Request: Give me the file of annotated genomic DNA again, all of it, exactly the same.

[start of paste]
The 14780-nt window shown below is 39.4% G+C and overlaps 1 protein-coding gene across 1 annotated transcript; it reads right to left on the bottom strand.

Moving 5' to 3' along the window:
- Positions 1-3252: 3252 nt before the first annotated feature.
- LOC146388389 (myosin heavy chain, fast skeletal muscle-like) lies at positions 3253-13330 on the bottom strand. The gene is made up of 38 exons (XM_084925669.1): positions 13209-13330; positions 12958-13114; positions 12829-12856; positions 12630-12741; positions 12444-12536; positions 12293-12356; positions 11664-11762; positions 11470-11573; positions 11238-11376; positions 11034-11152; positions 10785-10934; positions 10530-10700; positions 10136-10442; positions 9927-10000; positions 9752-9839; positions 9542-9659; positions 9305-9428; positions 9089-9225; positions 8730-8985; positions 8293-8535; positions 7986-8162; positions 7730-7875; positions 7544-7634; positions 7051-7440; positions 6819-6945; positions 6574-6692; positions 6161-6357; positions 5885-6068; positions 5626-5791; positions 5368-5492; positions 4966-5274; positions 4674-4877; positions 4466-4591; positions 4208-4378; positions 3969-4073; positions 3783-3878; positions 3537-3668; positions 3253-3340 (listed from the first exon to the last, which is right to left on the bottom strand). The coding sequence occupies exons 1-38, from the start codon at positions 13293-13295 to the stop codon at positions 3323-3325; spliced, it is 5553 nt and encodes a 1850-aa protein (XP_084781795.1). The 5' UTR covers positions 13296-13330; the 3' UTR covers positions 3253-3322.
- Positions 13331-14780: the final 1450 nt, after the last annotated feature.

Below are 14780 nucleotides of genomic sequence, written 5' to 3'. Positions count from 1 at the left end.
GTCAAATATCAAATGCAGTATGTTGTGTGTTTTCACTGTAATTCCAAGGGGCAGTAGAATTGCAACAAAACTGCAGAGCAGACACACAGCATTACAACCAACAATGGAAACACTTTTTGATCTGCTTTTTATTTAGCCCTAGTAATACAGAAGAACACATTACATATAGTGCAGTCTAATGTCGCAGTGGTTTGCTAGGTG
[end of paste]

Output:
The 14780-nt window shown below is 39.4% G+C and overlaps 1 protein-coding gene across 1 annotated transcript; it reads right to left on the bottom strand.

Moving 5' to 3' along the window:
- Positions 1-3252: 3252 nt before the first annotated feature.
- LOC146388389 (myosin heavy chain, fast skeletal muscle-like) lies at positions 3253-13330 on the bottom strand. The gene is made up of 38 exons (XM_084925669.1): positions 13209-13330; positions 12958-13114; positions 12829-12856; positions 12630-12741; positions 12444-12536; positions 12293-12356; positions 11664-11762; positions 11470-11573; positions 11238-11376; positions 11034-11152; positions 10785-10934; positions 10530-10700; positions 10136-10442; positions 9927-10000; positions 9752-9839; positions 9542-9659; positions 9305-9428; positions 9089-9225; positions 8730-8985; positions 8293-8535; positions 7986-8162; positions 7730-7875; positions 7544-7634; positions 7051-7440; positions 6819-6945; positions 6574-6692; positions 6161-6357; positions 5885-6068; positions 5626-5791; positions 5368-5492; positions 4966-5274; positions 4674-4877; positions 4466-4591; positions 4208-4378; positions 3969-4073; positions 3783-3878; positions 3537-3668; positions 3253-3340 (listed from the first exon to the last, which is right to left on the bottom strand). The coding sequence occupies exons 1-38, from the start codon at positions 13293-13295 to the stop codon at positions 3323-3325; spliced, it is 5553 nt and encodes a 1850-aa protein (XP_084781795.1). The 5' UTR covers positions 13296-13330; the 3' UTR covers positions 3253-3322.
- Positions 13331-14780: the final 1450 nt, after the last annotated feature.

Below are 14780 nucleotides of genomic sequence, written 5' to 3'. Positions count from 1 at the left end.
GTCAAATATCAAATGCAGTATGTTGTGTGTTTTCACTGTAATTCCAAGGGGCAGTAGAATTGCAACAAAACTGCAGAGCAGACACACAGCATTACAACCAACAATGGAAACACTTTTTGATCTGCTTTTTATTTAGCCCTAGTAATACAGAAGAACACATTACATATAGTGCAGTCTAATGTCGCAGTGGTTTGCTAGGTG